What are processed foods?
“Modern food manufacturers have overwhelmed store shelves with foods that are nutrient poor, rotten, spoiled, dead, old, and contaminated with antibiotics, chemicals, and growth hormones. Refining has also brought us spectacularly cheap, pervasive, and fattening ingredients: namely white flour, white sugar, high fructose corn syrup, and industrial seed oils. These fake foods distort your appetite and cause you to consume more calories than you require. This perpetuates a vicious cycle of stuffing your face but never feeling totally satisfied or nourished.” Abel James – Author “The Wild Diet”
Have you ever looked at the list of ingredients on a food package and realized you had no idea what they were? Food labels usually read more like a list from a science experiment than a list of ingredients we recognize. You’ll reap the benefits of eating healthy, whole foods even more when you also reduce processed foods. After all, you want your body to benefit as much as possible from the food you eat, right?
Processed foods have been altered from their natural state. There are varying degrees of processed foods, from minimally processed to highly processed. Generally, the less processing a food has undergone and the fewer the ingredients in packaged products, the more nutritious it will be. The more processing food has gone through, the fewer nutrients it retains. This means more empty calories that provide little to no nutritional benefit.
Processed foods tend to be LOW in nutrients and HIGH in calories.
They tend to not keep us full for very long, so we’re hungry again a short time later (this increases cravings for more processed foods).
Most are designed with convenience in mind. They can be eaten quickly, anywhere (while driving, working at the office, watching TV, etc.), and require little or no preparation.
Highly processed foods include snack foods and desserts, such as candy, chips, ice cream, cakes, etc. This category also includes frozen entrees, sodas, breads, pasta, and cereals.
Highly processed animal products include most deli meats, chicken nuggets, hot dogs, and some sausages and burgers. Many vegetarian alternatives to meat are also highly processed.
Fruits, vegetables, legumes, nuts, seeds, whole grains, meat, and fish are often sold in minimally processed or non-processed forms (although each of these also has processed versions). These foods are often not substantially changed from their raw, unprocessed form and retain most of their nutritional value.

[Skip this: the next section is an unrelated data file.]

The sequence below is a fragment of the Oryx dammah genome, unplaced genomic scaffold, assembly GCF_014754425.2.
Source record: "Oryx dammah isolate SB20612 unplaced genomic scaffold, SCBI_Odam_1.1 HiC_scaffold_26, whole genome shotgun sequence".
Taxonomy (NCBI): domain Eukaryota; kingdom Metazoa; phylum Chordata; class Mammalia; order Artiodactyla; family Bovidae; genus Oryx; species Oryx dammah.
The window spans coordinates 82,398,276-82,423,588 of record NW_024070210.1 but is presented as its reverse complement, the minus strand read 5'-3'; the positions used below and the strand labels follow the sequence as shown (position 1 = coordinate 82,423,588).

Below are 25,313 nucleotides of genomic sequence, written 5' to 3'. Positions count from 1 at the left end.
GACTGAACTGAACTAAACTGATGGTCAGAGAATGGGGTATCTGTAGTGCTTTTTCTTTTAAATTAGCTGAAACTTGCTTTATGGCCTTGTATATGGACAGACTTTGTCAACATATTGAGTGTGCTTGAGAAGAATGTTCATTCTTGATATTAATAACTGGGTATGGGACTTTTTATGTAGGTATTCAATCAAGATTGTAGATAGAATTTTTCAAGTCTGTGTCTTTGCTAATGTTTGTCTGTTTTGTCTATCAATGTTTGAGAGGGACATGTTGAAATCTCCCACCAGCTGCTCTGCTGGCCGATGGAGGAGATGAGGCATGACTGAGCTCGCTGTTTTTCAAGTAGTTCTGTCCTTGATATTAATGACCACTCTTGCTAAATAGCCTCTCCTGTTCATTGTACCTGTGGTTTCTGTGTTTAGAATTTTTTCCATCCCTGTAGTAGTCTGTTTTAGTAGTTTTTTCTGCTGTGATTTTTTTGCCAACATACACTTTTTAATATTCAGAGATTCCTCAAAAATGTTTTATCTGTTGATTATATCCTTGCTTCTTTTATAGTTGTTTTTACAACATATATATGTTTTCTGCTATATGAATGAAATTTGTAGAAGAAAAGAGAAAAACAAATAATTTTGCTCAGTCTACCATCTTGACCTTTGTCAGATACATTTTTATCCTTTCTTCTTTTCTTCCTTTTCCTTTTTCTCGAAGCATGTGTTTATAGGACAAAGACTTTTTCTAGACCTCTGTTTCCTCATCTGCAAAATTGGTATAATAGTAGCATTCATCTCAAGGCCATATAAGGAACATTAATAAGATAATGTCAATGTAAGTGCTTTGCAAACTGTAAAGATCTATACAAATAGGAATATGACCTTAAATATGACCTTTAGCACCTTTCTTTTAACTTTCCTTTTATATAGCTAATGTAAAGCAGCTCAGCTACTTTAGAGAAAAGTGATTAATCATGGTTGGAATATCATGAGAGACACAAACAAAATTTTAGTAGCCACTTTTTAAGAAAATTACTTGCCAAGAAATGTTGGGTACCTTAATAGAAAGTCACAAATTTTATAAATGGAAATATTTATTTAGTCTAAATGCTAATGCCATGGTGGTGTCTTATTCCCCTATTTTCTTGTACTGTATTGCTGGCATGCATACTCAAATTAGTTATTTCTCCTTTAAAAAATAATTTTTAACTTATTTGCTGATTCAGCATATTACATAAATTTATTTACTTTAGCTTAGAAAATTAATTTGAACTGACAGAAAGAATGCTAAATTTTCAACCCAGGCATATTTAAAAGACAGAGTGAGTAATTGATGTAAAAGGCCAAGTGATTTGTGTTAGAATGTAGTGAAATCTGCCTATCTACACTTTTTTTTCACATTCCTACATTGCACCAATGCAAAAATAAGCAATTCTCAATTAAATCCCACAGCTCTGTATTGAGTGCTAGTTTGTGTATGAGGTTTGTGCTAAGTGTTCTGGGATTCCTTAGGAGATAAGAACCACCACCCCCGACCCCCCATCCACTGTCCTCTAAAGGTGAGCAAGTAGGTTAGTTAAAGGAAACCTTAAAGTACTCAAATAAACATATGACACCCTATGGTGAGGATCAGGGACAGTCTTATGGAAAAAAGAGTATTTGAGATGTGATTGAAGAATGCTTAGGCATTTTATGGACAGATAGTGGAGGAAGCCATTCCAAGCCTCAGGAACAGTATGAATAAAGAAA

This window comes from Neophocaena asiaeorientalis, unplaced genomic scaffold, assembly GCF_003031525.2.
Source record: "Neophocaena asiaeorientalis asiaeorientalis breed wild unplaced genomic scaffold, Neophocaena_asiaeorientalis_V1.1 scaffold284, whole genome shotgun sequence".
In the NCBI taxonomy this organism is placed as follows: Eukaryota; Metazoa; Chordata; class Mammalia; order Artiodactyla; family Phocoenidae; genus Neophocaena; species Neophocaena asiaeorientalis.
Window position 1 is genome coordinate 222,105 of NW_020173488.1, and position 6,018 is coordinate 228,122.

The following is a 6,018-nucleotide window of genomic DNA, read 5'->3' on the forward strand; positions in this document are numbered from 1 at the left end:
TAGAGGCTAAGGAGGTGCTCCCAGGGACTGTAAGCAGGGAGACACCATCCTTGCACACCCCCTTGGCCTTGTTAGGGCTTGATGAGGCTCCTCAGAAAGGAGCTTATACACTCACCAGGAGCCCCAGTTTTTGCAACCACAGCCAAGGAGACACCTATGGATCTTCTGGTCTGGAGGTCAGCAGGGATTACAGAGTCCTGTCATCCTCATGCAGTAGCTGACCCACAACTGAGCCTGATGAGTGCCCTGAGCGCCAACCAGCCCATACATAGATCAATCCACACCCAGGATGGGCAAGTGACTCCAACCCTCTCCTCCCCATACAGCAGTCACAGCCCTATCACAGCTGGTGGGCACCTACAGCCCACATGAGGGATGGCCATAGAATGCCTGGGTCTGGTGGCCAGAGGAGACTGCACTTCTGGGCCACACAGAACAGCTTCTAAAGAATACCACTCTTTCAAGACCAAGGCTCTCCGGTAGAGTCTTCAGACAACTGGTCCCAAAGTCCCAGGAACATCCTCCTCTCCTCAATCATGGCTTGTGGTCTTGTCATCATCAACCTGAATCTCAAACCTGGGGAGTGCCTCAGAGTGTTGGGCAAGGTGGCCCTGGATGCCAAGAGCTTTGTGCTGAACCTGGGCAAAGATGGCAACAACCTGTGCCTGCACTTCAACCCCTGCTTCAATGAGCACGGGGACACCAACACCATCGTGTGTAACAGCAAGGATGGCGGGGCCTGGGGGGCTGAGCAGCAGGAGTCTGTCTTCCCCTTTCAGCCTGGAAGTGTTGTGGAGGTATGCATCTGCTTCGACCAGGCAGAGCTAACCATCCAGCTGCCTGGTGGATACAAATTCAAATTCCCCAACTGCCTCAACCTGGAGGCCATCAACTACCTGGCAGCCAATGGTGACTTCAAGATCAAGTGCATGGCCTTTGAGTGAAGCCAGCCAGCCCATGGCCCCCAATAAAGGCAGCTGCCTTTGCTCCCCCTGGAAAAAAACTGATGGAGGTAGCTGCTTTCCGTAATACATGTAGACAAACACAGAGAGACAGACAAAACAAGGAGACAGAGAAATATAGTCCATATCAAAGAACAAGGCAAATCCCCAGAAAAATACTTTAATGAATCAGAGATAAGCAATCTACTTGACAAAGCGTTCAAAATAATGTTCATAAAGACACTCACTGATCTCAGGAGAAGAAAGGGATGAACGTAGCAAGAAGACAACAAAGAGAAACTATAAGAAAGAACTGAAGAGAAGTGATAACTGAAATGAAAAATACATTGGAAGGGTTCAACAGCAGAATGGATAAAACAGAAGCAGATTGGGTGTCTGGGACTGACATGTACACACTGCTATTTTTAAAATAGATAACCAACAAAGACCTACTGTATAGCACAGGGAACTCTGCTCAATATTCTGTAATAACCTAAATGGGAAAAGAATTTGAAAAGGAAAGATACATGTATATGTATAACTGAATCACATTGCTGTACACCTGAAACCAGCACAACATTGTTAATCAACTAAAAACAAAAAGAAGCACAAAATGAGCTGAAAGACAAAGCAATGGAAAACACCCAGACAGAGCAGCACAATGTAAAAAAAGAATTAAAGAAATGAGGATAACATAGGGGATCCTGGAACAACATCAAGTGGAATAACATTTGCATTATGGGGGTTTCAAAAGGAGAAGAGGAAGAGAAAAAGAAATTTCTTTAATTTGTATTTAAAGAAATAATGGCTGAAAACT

Studies show that food additives affect the following Digestion Appetite control (or lack of – food additives increase your appetite!) Brain function – can cause “brain fog” Memory Weight gain Quality of sleep Concentration (as well as ADD/ADHD) Energy levels Gut flora, depleting the “good” bacteria necessary for the assimilation of nutrients Deficiencies of micro-nutrients
"Perhaps the most effective strategy in losing fat is to stop eating manmade, processed food products and start eating real food. Real food is perishable. If it can last on the shelves for extended periods of time or comes in a box, be wary.” Abel James – Author “The Wild Diet”
Processed foods can cause micronutrient deficiencies. Not consuming enough vitamins, minerals and essential fatty acids prevents us from getting the minimum daily requirement (MDR) of what our bodies need. This can lead to disease and chronic health problems. And processed foods are lacking in the nutrients our bodies need to function properly, especially if our goal is to improve overall health and/or weight loss. It’s not realistic for most of us to never eat processed foods, but it’s very realistic to dramatically reduce the amount of these poor-quality foods. Once healthier choices become automatic, you won’t miss the processed choices because you’ll be feeling so much better.
Important Initial Step: Become More Aware of What You’re Eating
Did you know that the food industry allows more than 3,000 food additives to be used in the processing of our food? These additives are used to help improve the taste, texture, consistency, and visual appeal of food as well as extend the shelf life.